This first meeting of the EUCROWD project took place in Ljubljana and was organized by Slovenian partner INePA (Institute for Electronic Participation) The kick-off conference announced the start of a one-year collaborative project and touched upon many core issues the project will be dealing with. A short summary of some of these issues is presented in this report.
During the EUCROWD project eight European partners from Slovenia, Finland, Latvia, France, the U.K., Greece, Belgium, and the Netherlands will formulate policy recommendations and exchange knowledge on the use of crowdsourcing tools to improve democratic participation of citizens in the EU. Through seven national events the project develops awareness, knowledge and skills for using e-participation both at the national as well as the international level. A full description of the project can be found in our ‘Projects’ section. The main question that underlines the project is ‘how to crowdsource the EU?’. The kick-off conference in Ljubljana first of all established why crowdsourcing is needed, and secondly provided some preliminary answers on what this should look like.
What is the problem of EU level democracy?
A first problem analysis was provided by Belgian partner ECAS in an explorative research on the need for a EU level crowdsourcing tool. This report can be read here. The bottom-line of the study is that the right tools are missing for citizens to adequately represent their voice in the European Union. Existing initiatives to improve citizen participation in the EU have proven ineffective to regain citizens’ trust in the European project. There is therefore a growing need for innovative participation tools that conform to citizens’ daily life and thereby provide a new way to engage citizens in EU decision-making processes. An analysis of 27 case studies of crowdsourcing from around the globe shows that crowdsourcing can be a promising method to reduce the gap between decision makers and citizens.
Crowdsourcing can be defined as an online practice to solve problems through the collective intelligence of communities and otherwise unreached individuals. It is based on digital technology and the new opportunities for engagement that come with it. An important advantage of digital tools is its potential to make processes more transparent and accessible. According to the first panel discussion at the conference in Ljubljana the potential of crowdsourcing to improve trust between citizens and decision-makers is greatly needed. Ziga Turk, Professor at the University of Ljubljana, for example expressed his hope that crowdsourcing can be a trust building tool for a larger part of society than the current political elite. Transparency also plays an important role to strengthen deliberative democracy. Millicent Scott, from partner organization ‘Democratic Society’ from the U.K., used the example of Brexit to explain that the lack of information, or even misinformation, plays an important role in obscuring the relation between politics and the impact this has on people’s daily lives. The result is thus a lack of understanding and participation. Yvette Jeuken from Netwerk Democratie agreed on the risk that is generated by a lack of good information. Even search engines nowadays function as echo chambers for your own opinion instead of giving you access to new information. Digital tools should therefore have a deliberative moment in which opinions can be formed based on real information.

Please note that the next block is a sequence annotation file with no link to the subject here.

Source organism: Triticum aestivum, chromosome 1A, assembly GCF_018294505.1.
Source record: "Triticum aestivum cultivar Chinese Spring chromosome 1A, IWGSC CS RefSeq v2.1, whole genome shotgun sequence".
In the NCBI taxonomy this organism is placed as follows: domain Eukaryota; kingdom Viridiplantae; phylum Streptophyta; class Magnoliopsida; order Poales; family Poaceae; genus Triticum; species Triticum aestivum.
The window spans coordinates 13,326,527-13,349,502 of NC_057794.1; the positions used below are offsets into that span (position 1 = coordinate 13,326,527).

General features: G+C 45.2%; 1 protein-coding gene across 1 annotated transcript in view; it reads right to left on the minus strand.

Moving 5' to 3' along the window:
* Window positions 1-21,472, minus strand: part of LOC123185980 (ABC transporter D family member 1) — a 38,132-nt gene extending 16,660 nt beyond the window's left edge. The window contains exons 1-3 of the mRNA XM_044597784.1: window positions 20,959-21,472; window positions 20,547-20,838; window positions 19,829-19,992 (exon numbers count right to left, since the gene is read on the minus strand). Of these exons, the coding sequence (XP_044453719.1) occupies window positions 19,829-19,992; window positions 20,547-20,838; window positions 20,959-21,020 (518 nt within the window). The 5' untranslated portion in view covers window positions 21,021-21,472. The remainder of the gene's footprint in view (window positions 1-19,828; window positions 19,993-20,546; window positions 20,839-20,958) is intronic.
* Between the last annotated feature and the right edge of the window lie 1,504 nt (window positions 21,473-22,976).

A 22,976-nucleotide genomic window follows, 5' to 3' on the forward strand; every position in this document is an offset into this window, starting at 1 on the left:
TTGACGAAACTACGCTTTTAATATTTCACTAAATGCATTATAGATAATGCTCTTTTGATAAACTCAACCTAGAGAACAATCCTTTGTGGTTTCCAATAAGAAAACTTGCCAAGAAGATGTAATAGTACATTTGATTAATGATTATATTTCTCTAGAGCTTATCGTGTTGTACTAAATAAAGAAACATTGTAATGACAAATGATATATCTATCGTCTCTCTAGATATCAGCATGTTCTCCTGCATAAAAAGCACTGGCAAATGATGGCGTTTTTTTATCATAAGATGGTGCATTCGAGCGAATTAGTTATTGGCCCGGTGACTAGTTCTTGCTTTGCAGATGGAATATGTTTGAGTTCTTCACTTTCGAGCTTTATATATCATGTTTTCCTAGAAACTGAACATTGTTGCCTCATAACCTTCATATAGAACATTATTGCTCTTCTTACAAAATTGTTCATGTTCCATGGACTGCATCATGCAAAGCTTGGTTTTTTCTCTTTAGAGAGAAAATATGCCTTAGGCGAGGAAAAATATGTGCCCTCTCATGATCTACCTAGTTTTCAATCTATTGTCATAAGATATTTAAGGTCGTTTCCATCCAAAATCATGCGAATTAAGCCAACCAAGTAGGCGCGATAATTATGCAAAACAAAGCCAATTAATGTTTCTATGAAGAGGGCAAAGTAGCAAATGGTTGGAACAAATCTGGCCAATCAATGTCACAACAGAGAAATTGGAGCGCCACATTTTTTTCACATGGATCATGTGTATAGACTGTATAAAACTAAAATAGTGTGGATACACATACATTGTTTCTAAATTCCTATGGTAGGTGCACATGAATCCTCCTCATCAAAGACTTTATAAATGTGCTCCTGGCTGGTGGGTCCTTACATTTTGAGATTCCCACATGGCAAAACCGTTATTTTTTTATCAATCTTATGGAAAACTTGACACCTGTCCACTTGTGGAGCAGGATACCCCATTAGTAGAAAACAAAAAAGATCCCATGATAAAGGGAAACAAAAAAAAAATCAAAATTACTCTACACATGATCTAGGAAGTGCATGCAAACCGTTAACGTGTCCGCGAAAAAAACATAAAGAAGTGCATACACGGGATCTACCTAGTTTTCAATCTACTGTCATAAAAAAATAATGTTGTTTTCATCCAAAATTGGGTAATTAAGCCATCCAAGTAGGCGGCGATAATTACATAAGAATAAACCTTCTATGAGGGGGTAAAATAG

The problem with EU level democracy is thus that it is not able to adequately bridge the gap between citizens and decision-makers. The EU lacks a mode of participation that is accessible for the everyday citizen, which is further hindered by a lack of accessible and relevant information as well as a lack of trust and transparency. Online crowdsourcing tools have a lot of potential to improve these aspects. A crowdsourcing tool is however not a panacea. What should such a tool look like in order to have the desired impact?
What should crowdsourcing look like in the EU?
Netwerk Democratie for example created the platform ‘Volgdewet’ to provide real time information on legislation and provide entry point for citizens to participate in the formulation of legislation. For such a crowdsourcing platform to work it however needs genuine institutional backing and an active community of users. The commitment of decision makers is essential to make a platform a serious political tool. For it to work a platform should have a feedback loop that shows the result of citizens’ participation. Only then it is able to increase trust and transparency. According to Assya Kavrakova of ECAS a real life tool for participation also provides the opportunity to bring newcomers instead of the usual suspects to the political debate. For this a combination of online and offline events is essential. Also the offline commitment of decision makers is essential in sustaining the legitimacy and trust of an online tool. Only then can a digital tool overcome what Blaz Golob, chairman of GoForSight Institute, called the incompetence of the current policy system in which there is no time to communicate with citizens. NGO’s and civil society organizations can play the role of intermediaries between citizens and decision-makers in order to let citizens see the impact of their participation. As professionals in community building these civil society organizations also play a pivotal role in the local and offline context to generate a diverse community of users.